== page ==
young students at his alma mater, the Kent State University College of
Architecture and Environmental Design. He emphasizes that the choice
to become a mentor is the one of the most important decisions a design
professional can make in his or her career.
mentors have supported me through milestones such as graduate school, achieving
my architectural license, leading the local design community as AIA Cleveland
President, and pursuing career opportunities,” he recalls.
“To be able to navigate these challenges and to find some level of success in your own career, encourages and motivates you to help those who are just beginning to pursue their own journey to become a design professional. Teaching at Kent State University has provided me with a platform to do just that,” where he teaches a First Year Foundations design studio, a Professional Practice Portfolio workshop, participates in the scholarship review committee, and leads as the faculty advisor to the American Institute of Architects Students (AIAS) Kent State Chapter.
A leader in the design community
Adam is heavily involved as a leader in the design community through his involvement with AIA. In 2017, at just 34-years-old, Adam served as the AIA Cleveland Chapter President. As President, he led key communication initiatives like the implementation and expansion of a weekly e-newsletter, increasing the chapter’s social media presence, adding a storefront projection system to the chapter office, and creating a new chapter website.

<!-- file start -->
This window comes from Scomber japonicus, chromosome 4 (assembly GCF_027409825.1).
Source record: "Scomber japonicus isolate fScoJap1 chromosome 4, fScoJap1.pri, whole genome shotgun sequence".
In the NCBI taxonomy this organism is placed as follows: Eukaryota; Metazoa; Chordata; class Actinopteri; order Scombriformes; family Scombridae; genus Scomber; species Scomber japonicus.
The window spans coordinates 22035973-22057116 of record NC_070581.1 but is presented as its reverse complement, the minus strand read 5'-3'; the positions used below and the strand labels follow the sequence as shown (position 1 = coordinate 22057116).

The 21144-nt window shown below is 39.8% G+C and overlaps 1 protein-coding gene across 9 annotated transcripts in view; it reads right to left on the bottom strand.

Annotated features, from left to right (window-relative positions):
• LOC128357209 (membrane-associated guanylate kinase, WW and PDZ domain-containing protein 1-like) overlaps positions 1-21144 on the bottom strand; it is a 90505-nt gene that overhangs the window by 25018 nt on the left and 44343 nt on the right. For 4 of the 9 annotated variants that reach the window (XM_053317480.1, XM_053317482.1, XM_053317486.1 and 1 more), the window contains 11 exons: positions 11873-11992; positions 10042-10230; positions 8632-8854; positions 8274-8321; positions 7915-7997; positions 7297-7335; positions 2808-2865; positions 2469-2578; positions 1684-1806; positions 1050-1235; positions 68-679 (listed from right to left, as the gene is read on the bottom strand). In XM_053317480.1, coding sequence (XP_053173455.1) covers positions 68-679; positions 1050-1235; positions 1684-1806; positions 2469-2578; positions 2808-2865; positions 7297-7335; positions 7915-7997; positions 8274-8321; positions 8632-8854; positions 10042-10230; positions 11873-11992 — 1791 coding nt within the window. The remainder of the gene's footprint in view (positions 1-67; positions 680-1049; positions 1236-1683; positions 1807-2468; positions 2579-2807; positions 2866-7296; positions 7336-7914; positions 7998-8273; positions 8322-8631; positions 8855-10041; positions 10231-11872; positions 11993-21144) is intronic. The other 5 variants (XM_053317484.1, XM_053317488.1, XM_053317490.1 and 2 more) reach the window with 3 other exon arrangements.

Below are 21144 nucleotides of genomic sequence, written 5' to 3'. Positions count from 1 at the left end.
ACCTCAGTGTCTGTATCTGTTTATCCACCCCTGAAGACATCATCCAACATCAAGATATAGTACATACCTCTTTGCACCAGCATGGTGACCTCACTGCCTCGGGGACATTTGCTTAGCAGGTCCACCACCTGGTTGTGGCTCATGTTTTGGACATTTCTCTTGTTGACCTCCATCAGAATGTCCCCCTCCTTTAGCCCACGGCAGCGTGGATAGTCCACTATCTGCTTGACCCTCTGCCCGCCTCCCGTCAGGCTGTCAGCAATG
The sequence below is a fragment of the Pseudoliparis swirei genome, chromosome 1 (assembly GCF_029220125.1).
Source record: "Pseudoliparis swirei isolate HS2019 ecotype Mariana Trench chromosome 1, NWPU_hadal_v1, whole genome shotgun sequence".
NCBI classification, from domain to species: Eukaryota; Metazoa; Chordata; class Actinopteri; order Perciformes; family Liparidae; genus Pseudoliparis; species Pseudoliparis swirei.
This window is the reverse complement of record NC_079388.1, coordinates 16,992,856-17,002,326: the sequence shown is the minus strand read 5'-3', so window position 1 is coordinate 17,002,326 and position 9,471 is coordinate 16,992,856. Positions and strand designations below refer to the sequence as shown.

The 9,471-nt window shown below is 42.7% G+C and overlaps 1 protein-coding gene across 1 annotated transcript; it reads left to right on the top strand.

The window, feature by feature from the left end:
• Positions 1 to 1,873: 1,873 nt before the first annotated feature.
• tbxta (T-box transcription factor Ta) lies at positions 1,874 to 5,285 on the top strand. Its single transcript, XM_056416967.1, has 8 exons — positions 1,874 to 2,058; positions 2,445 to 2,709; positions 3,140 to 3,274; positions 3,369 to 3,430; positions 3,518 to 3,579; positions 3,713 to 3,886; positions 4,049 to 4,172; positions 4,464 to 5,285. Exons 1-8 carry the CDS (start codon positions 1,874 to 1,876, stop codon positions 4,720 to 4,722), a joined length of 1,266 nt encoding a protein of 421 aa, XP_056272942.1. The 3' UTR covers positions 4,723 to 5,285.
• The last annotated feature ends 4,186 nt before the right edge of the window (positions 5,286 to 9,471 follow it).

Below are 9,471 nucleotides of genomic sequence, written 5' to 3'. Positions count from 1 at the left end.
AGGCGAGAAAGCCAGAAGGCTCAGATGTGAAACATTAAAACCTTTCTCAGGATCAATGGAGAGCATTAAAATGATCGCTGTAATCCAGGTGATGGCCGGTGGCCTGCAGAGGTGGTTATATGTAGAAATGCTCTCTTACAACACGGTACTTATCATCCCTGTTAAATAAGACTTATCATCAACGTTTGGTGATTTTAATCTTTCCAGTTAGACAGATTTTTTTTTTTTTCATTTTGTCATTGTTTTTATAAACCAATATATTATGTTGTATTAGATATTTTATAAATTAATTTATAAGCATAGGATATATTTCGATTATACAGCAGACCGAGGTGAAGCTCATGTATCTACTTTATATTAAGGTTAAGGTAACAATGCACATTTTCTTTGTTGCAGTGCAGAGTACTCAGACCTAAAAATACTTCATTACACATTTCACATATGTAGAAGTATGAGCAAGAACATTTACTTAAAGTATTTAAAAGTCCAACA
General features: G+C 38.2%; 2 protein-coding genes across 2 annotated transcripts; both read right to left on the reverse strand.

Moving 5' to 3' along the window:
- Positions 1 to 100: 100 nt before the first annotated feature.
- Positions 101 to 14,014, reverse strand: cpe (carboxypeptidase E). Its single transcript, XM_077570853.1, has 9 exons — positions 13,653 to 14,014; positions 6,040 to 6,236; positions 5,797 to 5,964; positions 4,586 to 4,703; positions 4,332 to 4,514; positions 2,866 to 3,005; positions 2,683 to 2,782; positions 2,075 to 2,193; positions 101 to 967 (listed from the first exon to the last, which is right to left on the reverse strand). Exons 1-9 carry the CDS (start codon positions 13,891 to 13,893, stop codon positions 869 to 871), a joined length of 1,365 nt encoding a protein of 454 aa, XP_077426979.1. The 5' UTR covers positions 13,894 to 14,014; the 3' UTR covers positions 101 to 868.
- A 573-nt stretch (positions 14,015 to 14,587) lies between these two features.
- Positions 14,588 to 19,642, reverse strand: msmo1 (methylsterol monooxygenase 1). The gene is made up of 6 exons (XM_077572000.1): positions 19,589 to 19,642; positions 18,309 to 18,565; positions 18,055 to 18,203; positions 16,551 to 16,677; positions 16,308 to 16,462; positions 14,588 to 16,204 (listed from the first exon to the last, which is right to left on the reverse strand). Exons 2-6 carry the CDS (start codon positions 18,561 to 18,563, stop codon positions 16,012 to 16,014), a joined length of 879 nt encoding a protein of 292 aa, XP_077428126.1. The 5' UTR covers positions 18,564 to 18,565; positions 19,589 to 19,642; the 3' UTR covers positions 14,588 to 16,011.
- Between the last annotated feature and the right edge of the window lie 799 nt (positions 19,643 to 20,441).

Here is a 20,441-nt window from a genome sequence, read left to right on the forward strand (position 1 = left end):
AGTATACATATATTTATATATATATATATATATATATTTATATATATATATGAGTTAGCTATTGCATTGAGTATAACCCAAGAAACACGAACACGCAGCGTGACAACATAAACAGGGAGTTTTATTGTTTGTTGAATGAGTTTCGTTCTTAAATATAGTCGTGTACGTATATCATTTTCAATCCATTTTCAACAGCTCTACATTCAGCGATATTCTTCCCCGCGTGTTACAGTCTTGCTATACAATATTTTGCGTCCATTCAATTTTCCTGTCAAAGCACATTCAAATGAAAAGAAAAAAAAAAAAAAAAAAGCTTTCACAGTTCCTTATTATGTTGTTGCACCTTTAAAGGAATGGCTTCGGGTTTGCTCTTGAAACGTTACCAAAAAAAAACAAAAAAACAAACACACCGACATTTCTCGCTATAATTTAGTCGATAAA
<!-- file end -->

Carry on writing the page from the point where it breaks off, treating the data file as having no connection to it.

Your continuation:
his term, the chapter experienced record growth in chapter development and
membership. He worked with board members to establish the annual AIA Cleveland
Kent State University Scholarship Fund and worked with the University to
increase student participation and inclusion within the chapter. In addition,
Adam chairs the annual Design Cruise Line networking event and the Cleveland
Design Awards where he has continued work to grow the awards program to include
over 500 attendees.
his leadership for AIA Cleveland after his presidency, Adam was elected in 2017
to a two-year term as the Director of Communications.
of this unrelenting dedication and service to the architecture community, he has
been recognized by AIA Cleveland with several individual awards. Adam was
honored with his first Presidential Citation in 2011, the Chapter Activism
Award in 2013, and was just honored with a second Presidential Citation at the
2018 AIA Cleveland Design Awards.
2019 AIA National Young Architects Award is only the latest addition to his
growing collection of achievements.